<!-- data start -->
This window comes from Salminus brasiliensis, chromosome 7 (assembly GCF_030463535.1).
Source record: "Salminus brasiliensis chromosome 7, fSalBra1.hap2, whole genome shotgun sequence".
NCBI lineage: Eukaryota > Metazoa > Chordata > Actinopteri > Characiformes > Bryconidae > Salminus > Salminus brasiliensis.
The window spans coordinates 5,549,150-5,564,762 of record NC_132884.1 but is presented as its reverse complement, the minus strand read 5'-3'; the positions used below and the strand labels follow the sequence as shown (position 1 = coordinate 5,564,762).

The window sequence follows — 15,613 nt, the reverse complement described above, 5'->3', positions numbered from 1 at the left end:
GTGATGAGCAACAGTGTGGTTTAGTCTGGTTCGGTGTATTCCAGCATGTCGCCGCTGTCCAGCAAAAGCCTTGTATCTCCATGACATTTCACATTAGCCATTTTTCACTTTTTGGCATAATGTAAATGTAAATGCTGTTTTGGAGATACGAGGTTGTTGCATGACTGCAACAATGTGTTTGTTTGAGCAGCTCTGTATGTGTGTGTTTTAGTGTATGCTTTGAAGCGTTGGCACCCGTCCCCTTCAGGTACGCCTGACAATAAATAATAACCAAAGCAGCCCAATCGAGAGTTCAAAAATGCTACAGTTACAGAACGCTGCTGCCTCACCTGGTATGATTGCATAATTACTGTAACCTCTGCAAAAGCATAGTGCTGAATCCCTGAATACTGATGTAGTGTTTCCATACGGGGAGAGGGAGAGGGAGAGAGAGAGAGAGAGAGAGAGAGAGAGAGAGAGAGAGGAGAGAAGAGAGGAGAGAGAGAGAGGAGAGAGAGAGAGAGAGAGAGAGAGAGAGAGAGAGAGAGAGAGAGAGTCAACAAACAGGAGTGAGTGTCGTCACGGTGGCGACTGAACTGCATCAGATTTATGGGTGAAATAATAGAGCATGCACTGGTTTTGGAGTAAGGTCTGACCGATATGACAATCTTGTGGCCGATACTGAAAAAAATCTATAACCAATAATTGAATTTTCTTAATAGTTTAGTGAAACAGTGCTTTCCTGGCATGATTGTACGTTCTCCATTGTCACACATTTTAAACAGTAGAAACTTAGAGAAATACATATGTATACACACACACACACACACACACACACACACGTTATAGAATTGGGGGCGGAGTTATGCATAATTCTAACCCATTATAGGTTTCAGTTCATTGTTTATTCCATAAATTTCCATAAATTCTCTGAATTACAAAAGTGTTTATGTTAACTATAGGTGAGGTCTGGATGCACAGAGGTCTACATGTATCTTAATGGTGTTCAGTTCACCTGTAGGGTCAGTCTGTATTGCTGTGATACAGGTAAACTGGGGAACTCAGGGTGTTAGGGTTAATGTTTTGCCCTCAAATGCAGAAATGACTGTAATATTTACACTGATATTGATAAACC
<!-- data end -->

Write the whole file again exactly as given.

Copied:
This window comes from Salminus brasiliensis, chromosome 7 (assembly GCF_030463535.1).
Source record: "Salminus brasiliensis chromosome 7, fSalBra1.hap2, whole genome shotgun sequence".
NCBI lineage: Eukaryota > Metazoa > Chordata > Actinopteri > Characiformes > Bryconidae > Salminus > Salminus brasiliensis.
The window spans coordinates 5,549,150-5,564,762 of record NC_132884.1 but is presented as its reverse complement, the minus strand read 5'-3'; the positions used below and the strand labels follow the sequence as shown (position 1 = coordinate 5,564,762).

The window sequence follows — 15,613 nt, the reverse complement described above, 5'->3', positions numbered from 1 at the left end:
GTGATGAGCAACAGTGTGGTTTAGTCTGGTTCGGTGTATTCCAGCATGTCGCCGCTGTCCAGCAAAAGCCTTGTATCTCCATGACATTTCACATTAGCCATTTTTCACTTTTTGGCATAATGTAAATGTAAATGCTGTTTTGGAGATACGAGGTTGTTGCATGACTGCAACAATGTGTTTGTTTGAGCAGCTCTGTATGTGTGTGTTTTAGTGTATGCTTTGAAGCGTTGGCACCCGTCCCCTTCAGGTACGCCTGACAATAAATAATAACCAAAGCAGCCCAATCGAGAGTTCAAAAATGCTACAGTTACAGAACGCTGCTGCCTCACCTGGTATGATTGCATAATTACTGTAACCTCTGCAAAAGCATAGTGCTGAATCCCTGAATACTGATGTAGTGTTTCCATACGGGGAGAGGGAGAGGGAGAGAGAGAGAGAGAGAGAGAGAGAGAGAGAGAGAGAGGAGAGAAGAGAGGAGAGAGAGAGAGGAGAGAGAGAGAGAGAGAGAGAGAGAGAGAGAGAGAGAGAGAGAGAGTCAACAAACAGGAGTGAGTGTCGTCACGGTGGCGACTGAACTGCATCAGATTTATGGGTGAAATAATAGAGCATGCACTGGTTTTGGAGTAAGGTCTGACCGATATGACAATCTTGTGGCCGATACTGAAAAAAATCTATAACCAATAATTGAATTTTCTTAATAGTTTAGTGAAACAGTGCTTTCCTGGCATGATTGTACGTTCTCCATTGTCACACATTTTAAACAGTAGAAACTTAGAGAAATACATATGTATACACACACACACACACACACACACACACACGTTATAGAATTGGGGGCGGAGTTATGCATAATTCTAACCCATTATAGGTTTCAGTTCATTGTTTATTCCATAAATTTCCATAAATTCTCTGAATTACAAAAGTGTTTATGTTAACTATAGGTGAGGTCTGGATGCACAGAGGTCTACATGTATCTTAATGGTGTTCAGTTCACCTGTAGGGTCAGTCTGTATTGCTGTGATACAGGTAAACTGGGGAACTCAGGGTGTTAGGGTTAATGTTTTGCCCTCAAATGCAGAAATGACTGTAATATTTACACTGATATTGATAAACC